As an important carrier of material and energy metabolism, the ordinated modulation of organelle-associated molecules are vital for proper cellular and systemic functions. For example, sterol-regulatory element binding proteins (SREBPs), located on the surface of the endoplasmic reticulum (ER), can rapidly sense changes in intracellular lipid levels, modulate the rate of lipid synthesis to maintain cellular metabolic homeostasis. Ras-related GTP-binding proteins (RAGs) can recruit mTORC1 to the lysosomal surface for subsequent activation, thereby facilitating anabolism to meet the demand of proliferation. Delving into the dynamic regulatory mechanisms of bio-functional molecules at organelle contact sites could provide unique insights into diseases like cancers.
Cholesterol, an essential lipid for eukaryotic cells, contributes to the structural basis of biological membranes and acts as a signaling molecule to regulate cellular events. On one hand, excess intracellular cholesterol supplies membrane material for cell proliferation and metastasis. On the other hand, whose deregulation interferes cell signaling and drives oncogenes expression, which accelerates the progression of various malignant diseases such as hepatocellular carcinoma. In recent years, it has been reported that cholesterol is dynamically distributed in intracellular membrane structures to ensure functions for different organelles. However, the role of cholesterol-mediated organelle interactions in tumor-related signaling and metabolic dysregulation remains to be elucidated. Hence, further elucidating the regulation and function of cholesterol will shed light on the discovery of attractive targets for cancer treatment.
Over 90% of human nucleic acid transcripts are non-coding RNA, and the long non-coding RNA (IncRNA), which takes up the largest part, plays a vital role in modulating signaling, cellular metabolism and tumorigenesis. Recently, the team led by Prof. LIN Aifu from the Zhejiang University College of Life Sciences have comprehensively interrogated the global subcellular RNA landscape and identified the mitochondria-localized lncRNA growth-arrest-specific 5 (GAS5) as a tumor suppressor in maintaining cellular energy homeostasis (Nature Metabolism, 2021). However, the roles of RNAs as messengers in or regulators of cellular organelle communication and metabolic processes remains to be clarified, which would expand our current cognition of the roles of lncRNAs.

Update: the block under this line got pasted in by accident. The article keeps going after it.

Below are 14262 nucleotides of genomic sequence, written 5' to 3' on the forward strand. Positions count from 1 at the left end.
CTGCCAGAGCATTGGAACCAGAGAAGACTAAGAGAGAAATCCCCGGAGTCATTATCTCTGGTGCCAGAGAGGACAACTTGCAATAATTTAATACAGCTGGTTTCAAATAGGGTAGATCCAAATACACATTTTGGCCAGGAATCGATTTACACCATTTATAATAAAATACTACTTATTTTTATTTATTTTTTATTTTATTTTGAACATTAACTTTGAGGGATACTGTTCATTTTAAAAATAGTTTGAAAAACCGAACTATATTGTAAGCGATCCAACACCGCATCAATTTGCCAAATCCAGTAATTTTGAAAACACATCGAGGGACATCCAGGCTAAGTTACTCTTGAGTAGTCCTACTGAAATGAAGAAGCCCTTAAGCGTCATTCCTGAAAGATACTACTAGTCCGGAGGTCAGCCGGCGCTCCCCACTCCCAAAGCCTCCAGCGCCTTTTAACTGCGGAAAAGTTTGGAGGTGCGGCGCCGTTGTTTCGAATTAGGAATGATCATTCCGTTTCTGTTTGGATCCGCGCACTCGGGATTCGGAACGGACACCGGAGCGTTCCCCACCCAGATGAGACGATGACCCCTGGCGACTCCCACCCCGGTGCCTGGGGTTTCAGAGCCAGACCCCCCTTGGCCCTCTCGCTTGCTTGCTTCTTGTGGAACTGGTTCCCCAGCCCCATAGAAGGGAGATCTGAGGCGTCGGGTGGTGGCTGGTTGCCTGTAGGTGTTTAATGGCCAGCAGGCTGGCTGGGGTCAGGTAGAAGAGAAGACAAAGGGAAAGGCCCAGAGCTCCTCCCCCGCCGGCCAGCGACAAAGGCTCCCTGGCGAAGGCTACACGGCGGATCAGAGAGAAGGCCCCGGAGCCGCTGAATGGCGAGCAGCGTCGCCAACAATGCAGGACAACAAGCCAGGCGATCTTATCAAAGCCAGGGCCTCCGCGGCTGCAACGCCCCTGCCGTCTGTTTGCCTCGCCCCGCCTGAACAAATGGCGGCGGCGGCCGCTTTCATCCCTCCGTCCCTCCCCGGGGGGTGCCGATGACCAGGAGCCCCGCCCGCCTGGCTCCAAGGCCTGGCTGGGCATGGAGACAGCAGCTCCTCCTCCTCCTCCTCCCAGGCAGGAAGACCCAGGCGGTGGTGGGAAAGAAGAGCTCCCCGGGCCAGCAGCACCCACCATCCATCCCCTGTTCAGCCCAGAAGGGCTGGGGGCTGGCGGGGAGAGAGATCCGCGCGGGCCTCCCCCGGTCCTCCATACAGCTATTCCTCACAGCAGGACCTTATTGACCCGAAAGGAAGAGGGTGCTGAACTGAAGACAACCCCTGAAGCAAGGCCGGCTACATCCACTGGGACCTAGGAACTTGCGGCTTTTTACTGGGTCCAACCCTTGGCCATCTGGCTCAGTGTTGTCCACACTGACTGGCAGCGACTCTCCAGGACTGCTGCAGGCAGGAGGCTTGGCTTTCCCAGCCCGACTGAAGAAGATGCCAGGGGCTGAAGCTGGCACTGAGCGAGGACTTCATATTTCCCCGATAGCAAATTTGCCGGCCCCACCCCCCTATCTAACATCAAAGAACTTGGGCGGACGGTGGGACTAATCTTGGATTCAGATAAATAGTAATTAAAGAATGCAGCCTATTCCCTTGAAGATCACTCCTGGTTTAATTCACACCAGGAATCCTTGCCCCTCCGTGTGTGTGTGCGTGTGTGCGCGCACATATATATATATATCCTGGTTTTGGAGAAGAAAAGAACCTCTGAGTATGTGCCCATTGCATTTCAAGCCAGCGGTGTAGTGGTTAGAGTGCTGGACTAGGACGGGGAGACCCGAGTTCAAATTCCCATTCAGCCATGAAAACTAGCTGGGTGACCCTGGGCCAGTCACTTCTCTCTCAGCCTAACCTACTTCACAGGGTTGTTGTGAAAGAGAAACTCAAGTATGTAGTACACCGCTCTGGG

On August 22, the research team published an article entitled “Long non-coding RNA SNHG6 couples cholesterol sensing with mTORC1 activation in hepatocellular carcinoma” in the journal Nature Metabolism. This study reveals that lncRNA SNHG6 as an important player in the progression from non-alcoholic fatty liver disease (NAFLD) to hepatocellular carcinoma (HCC) by linking cholesterol sensing with mTORC1 signaling.
On the strength of previous studies, LIN Aifu et al. uncovered that lncRNA SNHG6 is distributed to ER-lysosome contact sites to accelerate NAFLD-HCC progression. SNHG6-pulldown MS analysis was employed to explore whose linkers in ER and lysosomes. The results showed that cholesterol promotes the interaction of SNHG6 with FAS-associated factor 2 (FAF2) and the mechanistic target of rapamycin kinase (mTOR). Subsequently, they discovered that cholesterol promotes SNHG6-FAF2-mTOR complex formation to regulate mTORC1 lysosomal recruitment and kinase activation at organelle contact sites. In addition, they clarified that cholesterol directly binds to FAF2 at residue 354, independent of the unsaturated-fatty-acid-binding region in FAF2, and cholesterol changes the conformation of FAF2 to assemble the SNHG6-FAF2-mTOR complex. These findings demonstrated that SNHG6 accelerates NAFLD-HCC progression via positive feedback with cholesterol.
Cholesterol regulates SNHG6-FAF2-mTOR complex formation.
To further determine the regulatory role of SNHG6 in the NAFLD-HCC progression, LIN Aifu et al. constructed cholesterol-induced NAFLD-HCC mouse models. They found that SNHG6 overexpression in mice livers promotes cholesterol-induced mTORC1 activation and exacerbates NAFLD-HCC progression. Moreover, loss of SNHG6 inhibits mTORC1 activation in tumor tissues of the patient-derived xenograft (PDX) models, suggesting that SNHG6 can serve as a potential target for liver cancer treatment.
Illustration of SNHG6-modulated cholesterol-dependent mTORC1 signaling at ER-lysosome contact sites in hepatoma.
Together, these findings highlight the crucial role of organelle-associated lncRNA in organelle communication, nutrient sensing, and kinase cascades, thereby opening up new avenues for tumor treatment at the subcellular level.